Revision to Organ Donor Match Criteria Allows More African Americans To Receive Kidneys, Study Finds
A revision to donor-recipient matching criteria that the United Network for Organ Sharing implemented in May will lead to an estimated 6.4% more African-American patients receiving kidney transplants and will slightly increase the rate of unsuccessful transplants, according to a study in the New England Journal of Medicine, the Wall Street Journal reports. According to the Wall Street Journal, under old UNOS rules it was "much harder to find" an exact match for African Americans because although they donate organs at the same rates as whites, they have an "extremely wide variety" of protein markers that are used to genetically match donated organs to recipients. Under the new rules, UNOS has stopped giving priority for a certain type of genetic match called HLA-B. To inform the decision about the rule change, UNOS enlisted researchers led by Dr. John Roberts, a surgeon at the University of California-San Francisco, to determine possible effects; the results of that study were presented privately to UNOS' kidney committee last year and published in this week's NEJM. The researchers used statistical methods to predict what the effects of the criteria change would have been had it been implemented in 2000. They found that the number of African-American patients who would have received kidneys would have increased 6.4% to 2,292 from the actual number of 2,154. The number of white recipients would have decreased by 4% to 3,954, while the number of Asian recipients would have increased by 5.9% and the number of Hispanic recipients would have increased by 4.2%. The study also found that under the criteria change, organ rejections would have increased by about 2% among all racial groups, the Wall Street Journal reports (Johannes, Wall Street Journal, 2/5).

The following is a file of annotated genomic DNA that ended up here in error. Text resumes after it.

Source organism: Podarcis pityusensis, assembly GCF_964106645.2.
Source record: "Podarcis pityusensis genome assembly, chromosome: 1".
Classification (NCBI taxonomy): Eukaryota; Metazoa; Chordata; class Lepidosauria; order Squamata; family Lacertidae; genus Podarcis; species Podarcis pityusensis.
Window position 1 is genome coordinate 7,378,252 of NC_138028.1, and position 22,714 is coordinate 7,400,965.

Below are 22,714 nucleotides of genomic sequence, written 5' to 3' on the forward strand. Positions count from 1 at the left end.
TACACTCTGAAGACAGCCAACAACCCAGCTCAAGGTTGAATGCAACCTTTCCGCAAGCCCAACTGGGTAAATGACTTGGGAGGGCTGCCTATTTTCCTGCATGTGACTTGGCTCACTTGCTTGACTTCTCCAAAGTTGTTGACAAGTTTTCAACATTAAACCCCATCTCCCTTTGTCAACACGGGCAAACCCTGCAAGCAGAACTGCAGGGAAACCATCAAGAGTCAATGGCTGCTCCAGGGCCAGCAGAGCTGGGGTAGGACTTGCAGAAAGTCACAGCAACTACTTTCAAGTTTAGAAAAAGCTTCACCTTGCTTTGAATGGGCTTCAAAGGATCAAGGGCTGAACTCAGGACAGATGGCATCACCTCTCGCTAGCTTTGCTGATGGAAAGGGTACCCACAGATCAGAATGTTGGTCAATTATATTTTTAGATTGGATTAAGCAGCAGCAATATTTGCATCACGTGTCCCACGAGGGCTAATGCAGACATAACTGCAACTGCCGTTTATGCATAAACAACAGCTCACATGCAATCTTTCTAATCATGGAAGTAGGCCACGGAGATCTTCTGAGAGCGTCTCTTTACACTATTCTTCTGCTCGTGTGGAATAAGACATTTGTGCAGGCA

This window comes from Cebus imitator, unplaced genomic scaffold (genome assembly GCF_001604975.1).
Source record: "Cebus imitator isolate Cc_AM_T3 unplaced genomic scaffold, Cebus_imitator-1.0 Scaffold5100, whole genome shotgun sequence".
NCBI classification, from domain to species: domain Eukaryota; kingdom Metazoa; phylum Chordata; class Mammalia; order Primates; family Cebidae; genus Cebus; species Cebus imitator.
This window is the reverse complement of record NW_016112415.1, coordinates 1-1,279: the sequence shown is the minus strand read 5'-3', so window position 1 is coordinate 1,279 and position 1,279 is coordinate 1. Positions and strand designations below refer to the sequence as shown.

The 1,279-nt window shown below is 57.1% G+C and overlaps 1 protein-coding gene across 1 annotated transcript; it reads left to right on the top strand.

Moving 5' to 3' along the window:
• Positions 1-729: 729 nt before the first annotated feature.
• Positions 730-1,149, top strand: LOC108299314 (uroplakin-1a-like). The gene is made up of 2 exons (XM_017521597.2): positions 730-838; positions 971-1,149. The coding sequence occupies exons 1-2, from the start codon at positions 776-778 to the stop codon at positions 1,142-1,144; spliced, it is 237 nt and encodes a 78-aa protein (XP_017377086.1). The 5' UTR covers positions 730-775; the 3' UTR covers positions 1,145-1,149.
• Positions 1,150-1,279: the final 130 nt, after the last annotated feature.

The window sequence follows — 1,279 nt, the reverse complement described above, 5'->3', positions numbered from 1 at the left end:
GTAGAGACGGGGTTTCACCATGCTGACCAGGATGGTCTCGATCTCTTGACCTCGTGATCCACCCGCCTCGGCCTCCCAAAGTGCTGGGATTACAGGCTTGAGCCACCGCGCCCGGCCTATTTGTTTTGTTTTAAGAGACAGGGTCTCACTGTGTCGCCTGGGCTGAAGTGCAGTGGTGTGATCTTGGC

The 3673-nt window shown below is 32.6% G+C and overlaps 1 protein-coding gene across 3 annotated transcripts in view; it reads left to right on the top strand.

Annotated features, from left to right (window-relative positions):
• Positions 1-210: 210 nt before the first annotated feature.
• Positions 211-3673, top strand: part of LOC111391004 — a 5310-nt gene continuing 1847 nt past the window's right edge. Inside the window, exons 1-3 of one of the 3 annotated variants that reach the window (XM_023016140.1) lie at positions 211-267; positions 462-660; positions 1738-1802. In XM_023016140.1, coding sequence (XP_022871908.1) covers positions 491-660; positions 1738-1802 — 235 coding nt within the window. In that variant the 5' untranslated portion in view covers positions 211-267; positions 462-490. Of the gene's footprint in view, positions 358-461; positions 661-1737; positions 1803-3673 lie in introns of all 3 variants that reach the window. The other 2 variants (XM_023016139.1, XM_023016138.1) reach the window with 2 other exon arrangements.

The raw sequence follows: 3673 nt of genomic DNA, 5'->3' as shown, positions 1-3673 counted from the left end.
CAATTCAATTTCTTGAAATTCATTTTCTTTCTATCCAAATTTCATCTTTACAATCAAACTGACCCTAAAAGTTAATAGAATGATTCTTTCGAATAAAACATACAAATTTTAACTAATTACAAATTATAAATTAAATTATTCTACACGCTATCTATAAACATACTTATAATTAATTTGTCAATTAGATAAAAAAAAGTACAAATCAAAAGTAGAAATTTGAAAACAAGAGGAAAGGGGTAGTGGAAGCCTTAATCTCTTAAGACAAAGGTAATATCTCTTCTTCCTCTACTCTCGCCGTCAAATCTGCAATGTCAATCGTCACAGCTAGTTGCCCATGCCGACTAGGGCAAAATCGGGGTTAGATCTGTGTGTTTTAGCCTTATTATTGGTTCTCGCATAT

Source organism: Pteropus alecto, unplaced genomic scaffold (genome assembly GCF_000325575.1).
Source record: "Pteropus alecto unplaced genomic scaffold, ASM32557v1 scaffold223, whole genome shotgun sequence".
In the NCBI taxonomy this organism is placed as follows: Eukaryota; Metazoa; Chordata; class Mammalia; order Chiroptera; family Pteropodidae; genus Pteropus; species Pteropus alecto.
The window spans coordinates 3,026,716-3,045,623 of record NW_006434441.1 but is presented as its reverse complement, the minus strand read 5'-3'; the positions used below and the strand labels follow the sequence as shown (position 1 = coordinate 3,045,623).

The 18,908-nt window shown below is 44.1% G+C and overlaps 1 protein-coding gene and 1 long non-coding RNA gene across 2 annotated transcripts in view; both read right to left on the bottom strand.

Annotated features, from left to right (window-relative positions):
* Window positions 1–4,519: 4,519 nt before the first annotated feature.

In the first four months following the actual criteria change, 7% more African-American patients received kidneys, consistent with the study's findings, according to Dr. Friedrich Port, president of the Michigan-based University Renal Research and Education Association (Nano, AP/Contra Costa Times, 2/5). Roberts said that the "benefits" of the rule change "outweigh the costs," adding that improved organ transplant methods, including better transplant-rejection drugs, have made strict matching far less necessary than in 1988 when the original rules were implemented (Wall Street Journal, 2/5). In an accompanying editorial, Dr. Jon van Rood of the Netherlands-based Eurodonor Foundation writes, "Patients who have received a transplant should be included in lifelong follow up studies if we want to learn about the long-term effects" of the new matching criteria (van Rood, New England Journal of Medicine, 2/5). An abstract of the study is available online.This is part of the California Healthline Daily Edition, a summary of health policy coverage from major news organizations. Sign up for an email subscription.